Teaching Anglophone South Asian Women Writers
Global and cosmopolitan since the late nineteenth century, anglophone South Asian women's writing has flourished in many genres and locations, encompassing diverse works linked by issues of language, geography, history, culture, gender, and literary tradition. Whether writing in the homeland or in the diaspora, authors offer representations of social struggle and inequality while articulating possibilities for resistance.
In this volume experienced instructors attend to the style and aesthetics of the texts as well as provide necessary background for students. Essays address historical and political contexts, including colonialism, partition, migration, ecological concerns, and evolving gender roles, and consider both traditional and contemporary genres such as graphic novels, chick lit, and Instapoetry. Presenting ideas for courses in Asian studies, women's studies, postcolonial literature, and world literature, this book asks broadly what it means to study anglophone South Asian women's writing in the United States, Asia, and around the world.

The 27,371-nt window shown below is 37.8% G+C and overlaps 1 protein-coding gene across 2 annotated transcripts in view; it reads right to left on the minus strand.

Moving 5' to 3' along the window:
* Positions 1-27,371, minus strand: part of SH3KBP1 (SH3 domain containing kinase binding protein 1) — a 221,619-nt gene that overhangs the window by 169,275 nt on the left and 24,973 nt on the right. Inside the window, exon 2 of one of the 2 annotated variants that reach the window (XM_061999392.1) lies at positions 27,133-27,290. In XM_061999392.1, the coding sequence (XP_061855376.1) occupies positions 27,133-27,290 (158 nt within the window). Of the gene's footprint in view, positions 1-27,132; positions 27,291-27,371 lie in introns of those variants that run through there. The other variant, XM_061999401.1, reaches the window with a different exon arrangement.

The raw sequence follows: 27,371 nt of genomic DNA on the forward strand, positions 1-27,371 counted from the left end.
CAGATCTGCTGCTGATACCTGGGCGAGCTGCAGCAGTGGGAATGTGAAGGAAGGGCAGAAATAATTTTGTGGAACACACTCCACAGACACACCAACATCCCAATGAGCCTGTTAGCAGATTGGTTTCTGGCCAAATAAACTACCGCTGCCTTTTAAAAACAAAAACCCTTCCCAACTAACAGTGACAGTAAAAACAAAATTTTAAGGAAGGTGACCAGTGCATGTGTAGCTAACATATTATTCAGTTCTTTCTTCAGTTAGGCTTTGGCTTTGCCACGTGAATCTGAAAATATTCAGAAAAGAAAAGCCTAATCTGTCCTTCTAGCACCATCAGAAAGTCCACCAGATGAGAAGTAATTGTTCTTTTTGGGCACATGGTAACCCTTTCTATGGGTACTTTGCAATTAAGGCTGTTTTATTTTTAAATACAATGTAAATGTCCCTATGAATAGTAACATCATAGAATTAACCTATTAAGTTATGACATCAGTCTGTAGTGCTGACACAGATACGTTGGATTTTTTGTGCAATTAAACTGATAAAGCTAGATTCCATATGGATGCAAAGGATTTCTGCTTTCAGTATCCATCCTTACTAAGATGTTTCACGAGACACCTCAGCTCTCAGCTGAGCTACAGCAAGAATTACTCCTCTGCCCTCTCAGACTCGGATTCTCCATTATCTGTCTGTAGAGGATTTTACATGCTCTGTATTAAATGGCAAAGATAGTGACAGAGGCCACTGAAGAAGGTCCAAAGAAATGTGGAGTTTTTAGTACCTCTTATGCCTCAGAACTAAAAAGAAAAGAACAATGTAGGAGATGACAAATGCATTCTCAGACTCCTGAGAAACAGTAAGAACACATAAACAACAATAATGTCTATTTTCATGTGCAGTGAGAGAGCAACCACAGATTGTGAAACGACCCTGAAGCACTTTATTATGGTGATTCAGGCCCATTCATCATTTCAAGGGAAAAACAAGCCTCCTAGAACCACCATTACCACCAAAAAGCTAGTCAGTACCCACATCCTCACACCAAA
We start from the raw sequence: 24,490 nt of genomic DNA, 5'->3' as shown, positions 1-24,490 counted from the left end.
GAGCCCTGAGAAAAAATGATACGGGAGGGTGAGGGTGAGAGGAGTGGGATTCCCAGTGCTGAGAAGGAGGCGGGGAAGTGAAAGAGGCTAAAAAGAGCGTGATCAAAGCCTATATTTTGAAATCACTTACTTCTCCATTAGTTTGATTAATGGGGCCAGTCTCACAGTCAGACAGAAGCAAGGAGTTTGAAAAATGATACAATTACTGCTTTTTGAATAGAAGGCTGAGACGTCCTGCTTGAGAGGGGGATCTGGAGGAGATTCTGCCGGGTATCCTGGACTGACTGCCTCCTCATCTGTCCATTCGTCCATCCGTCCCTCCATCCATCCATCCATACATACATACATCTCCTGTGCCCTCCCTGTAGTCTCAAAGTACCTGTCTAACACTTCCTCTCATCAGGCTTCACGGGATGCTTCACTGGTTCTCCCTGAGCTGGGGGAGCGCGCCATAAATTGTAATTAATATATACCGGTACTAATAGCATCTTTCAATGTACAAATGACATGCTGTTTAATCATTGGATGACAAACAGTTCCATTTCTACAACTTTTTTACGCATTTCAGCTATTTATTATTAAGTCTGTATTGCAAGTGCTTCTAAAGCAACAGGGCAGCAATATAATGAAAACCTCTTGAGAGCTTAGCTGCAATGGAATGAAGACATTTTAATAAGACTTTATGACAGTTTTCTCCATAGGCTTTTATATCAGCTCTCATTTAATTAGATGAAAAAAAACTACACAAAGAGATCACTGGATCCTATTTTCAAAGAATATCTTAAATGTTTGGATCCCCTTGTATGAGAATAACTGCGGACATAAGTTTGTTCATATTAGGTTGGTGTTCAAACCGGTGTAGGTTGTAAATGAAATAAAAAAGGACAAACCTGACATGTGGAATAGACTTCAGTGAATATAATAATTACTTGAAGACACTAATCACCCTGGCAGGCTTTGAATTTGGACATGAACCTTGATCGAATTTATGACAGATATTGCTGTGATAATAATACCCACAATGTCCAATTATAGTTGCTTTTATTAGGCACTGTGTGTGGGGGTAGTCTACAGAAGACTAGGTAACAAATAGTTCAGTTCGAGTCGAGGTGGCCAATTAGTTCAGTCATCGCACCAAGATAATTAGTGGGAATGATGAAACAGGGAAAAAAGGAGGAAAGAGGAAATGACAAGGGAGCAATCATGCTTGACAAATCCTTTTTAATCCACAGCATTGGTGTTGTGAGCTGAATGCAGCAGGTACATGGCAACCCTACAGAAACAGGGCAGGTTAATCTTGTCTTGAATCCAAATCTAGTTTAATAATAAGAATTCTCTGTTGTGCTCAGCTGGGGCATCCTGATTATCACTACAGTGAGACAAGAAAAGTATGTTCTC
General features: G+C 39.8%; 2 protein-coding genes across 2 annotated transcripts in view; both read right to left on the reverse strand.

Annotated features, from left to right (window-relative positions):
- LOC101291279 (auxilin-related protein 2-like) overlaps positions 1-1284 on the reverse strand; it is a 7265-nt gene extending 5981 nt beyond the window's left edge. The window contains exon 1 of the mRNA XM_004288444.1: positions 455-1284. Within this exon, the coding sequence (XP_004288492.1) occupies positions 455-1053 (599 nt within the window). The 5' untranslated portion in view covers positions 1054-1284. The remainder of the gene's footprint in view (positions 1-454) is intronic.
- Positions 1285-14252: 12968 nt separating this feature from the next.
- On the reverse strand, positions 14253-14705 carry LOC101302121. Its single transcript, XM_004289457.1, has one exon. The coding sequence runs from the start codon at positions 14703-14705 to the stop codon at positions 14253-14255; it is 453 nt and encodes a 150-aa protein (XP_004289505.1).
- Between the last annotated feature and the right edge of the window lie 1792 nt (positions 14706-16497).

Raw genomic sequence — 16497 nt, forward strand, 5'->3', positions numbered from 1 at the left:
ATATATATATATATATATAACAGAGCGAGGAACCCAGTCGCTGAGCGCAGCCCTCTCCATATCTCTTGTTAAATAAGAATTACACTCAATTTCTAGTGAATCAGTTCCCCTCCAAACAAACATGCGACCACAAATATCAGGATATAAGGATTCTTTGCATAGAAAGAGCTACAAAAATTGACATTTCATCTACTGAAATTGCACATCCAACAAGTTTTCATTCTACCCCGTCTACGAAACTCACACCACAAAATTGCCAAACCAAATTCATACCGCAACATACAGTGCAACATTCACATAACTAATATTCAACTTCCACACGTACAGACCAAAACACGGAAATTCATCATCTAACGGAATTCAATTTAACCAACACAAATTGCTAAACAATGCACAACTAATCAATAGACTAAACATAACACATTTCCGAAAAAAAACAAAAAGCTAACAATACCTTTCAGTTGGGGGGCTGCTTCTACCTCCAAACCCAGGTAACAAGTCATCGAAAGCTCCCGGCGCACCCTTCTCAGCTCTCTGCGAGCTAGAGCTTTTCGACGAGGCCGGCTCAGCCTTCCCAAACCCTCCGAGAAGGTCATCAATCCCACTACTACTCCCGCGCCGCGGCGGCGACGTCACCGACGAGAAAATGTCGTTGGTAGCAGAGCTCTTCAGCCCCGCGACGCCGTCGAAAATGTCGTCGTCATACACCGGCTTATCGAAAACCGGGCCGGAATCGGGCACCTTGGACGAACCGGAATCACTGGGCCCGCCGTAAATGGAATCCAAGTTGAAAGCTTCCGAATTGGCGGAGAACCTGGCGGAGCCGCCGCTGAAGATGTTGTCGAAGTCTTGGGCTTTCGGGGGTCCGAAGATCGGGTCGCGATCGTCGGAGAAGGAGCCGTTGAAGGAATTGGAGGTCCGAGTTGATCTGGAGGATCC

"This is an expansive volume that will be useful to teachers of South Asian studies, gender studies, and postcolonial literature. Covering both widely known and noncanonical texts, the essays offer an exciting array of methods for teaching anglophone South Asian women's writing from a range of theoretical perspectives and cultural contexts." —Ulka Anjaria, Brandeis University
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